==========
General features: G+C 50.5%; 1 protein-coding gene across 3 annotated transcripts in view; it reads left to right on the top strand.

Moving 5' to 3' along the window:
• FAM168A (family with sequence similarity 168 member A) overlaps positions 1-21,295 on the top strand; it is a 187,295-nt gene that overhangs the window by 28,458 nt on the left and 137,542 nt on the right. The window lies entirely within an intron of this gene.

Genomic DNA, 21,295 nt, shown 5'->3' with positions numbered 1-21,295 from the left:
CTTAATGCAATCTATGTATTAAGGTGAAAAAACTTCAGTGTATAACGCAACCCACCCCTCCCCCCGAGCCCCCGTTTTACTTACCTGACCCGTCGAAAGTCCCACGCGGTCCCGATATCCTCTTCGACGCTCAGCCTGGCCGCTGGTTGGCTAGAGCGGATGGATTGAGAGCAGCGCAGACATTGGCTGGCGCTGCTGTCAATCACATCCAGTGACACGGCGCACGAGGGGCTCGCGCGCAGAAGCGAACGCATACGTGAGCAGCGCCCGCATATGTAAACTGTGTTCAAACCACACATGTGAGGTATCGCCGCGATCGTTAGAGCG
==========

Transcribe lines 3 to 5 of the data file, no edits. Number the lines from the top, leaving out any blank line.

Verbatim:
• FAM168A (family with sequence similarity 168 member A) overlaps positions 1-21,295 on the top strand; it is a 187,295-nt gene that overhangs the window by 28,458 nt on the left and 137,542 nt on the right. The window lies entirely within an intron of this gene.

Genomic DNA, 21,295 nt, shown 5'->3' with positions numbered 1-21,295 from the left:
CTTAATGCAATCTATGTATTAAGGTGAAAAAACTTCAGTGTATAACGCAACCCACCCCTCCCCCCGAGCCCCCGTTTTACTTACCTGACCCGTCGAAAGTCCCACGCGGTCCCGATATCCTCTTCGACGCTCAGCCTGGCCGCTGGTTGGCTAGAGCGGATGGATTGAGAGCAGCGCAGACATTGGCTGGCGCTGCTGTCAATCACATCCAGTGACACGGCGCACGAGGGGCTCGCGCGCAGAAGCGAACGCATACGTGAGCAGCGCCCGCATATGTAAACTGTGTTCAAACCACACATGTGAGGTATCGCCGCGATCGTTAGAGCG